Find out more about this cool (FREE!) event at the CPL on the official event page — hope to see you there!
My one-shot scifi comic Red Flag is now available on ComiXology here: http://cmxl.gy/1Fvcl36
|Written by: Maria Photinakis|
Art by: Maria Photinakis
Price: $4.99“What’s most important is now I’m living my dream. I’ve finally done SOMETHING with my life. So everything is going to be okay.”How far would you go to pursue your dream? To what degree would you tolerate hardships to hang on to those dreams-and what’s the final breaking point that would force you to give up on them?
Cassie wants more than anything to live and work in space, and has ever since she was a little kid.
But once she’s in orbit in a decrepit, barely-functional spaceship, she soon realizes that the ship’s poor condition and amoral owner are putting both her life and her sanity at stake.
She has to make the decision: Her life, or her life’s dream?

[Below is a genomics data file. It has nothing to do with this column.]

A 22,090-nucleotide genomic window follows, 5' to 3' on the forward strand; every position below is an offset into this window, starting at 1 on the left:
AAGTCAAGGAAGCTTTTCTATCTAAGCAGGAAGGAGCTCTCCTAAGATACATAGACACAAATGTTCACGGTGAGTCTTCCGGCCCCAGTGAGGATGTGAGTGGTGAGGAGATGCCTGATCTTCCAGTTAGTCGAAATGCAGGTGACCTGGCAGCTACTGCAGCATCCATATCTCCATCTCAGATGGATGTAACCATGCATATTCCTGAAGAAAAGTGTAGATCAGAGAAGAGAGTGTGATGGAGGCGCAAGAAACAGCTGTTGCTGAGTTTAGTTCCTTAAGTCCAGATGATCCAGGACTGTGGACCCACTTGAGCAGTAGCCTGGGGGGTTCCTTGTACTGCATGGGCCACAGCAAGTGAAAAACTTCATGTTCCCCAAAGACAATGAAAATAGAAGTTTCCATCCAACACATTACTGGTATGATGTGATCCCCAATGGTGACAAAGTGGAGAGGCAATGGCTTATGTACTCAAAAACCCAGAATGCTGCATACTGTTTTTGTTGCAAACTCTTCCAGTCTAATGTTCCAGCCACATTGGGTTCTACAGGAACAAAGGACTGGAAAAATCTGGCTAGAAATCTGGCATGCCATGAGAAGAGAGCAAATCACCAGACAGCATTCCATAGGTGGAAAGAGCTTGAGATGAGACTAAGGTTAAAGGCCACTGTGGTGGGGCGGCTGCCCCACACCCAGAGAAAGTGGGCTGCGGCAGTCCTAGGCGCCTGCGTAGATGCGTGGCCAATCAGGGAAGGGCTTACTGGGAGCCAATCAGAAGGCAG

I’m excited to announce that the SubCultures Comic Anthology, edited by Whit Taylor and printed by Ninth Art Press, is now available for purchase — and my six-page cosplay story called “Devotion in Every Stitch” makes an appearance.
Here is the first page as a teaser:
Those of you who visited me during Somerville Open Studios may remember seeing it on display in my studio space. Cosplay in America also shared my work on its Twitter and Facebook recently, so if you found me from there, hello!
The official book description:
36 indepenent cartoonists explore the various and varied worlds-within-the-world we know as “subcultures.” from Star Wars conventioneers to bigfoot hunters, from goths and gamers to record collectors and cosplayers, these stories reveal the rules, rituals and relationships that define these infinite and intricate subsets of humanity. Contributors include Sam Alden, Liz Prince, Alex Robinson, Darryl Seitchik, Noah Van Sciver, MariNaomi, Box Brown and many others!
I am happy to be one of those “many others” and really excited to share my cosplay experiences in comic book form. This book made its debut at SPX this year and now it’s available for purchase to the general public: Buy SubCultures here from Ninth Art Press and let me know what you think!
And a special bonus just for you, dear blog readers — here are photos of me in the cosplay outfits I mention on my comic:
Me as Nanny (Rose of Versailles)
Me as Kefka – photo by Amanda of Elemental Photography (elemental-photography.net)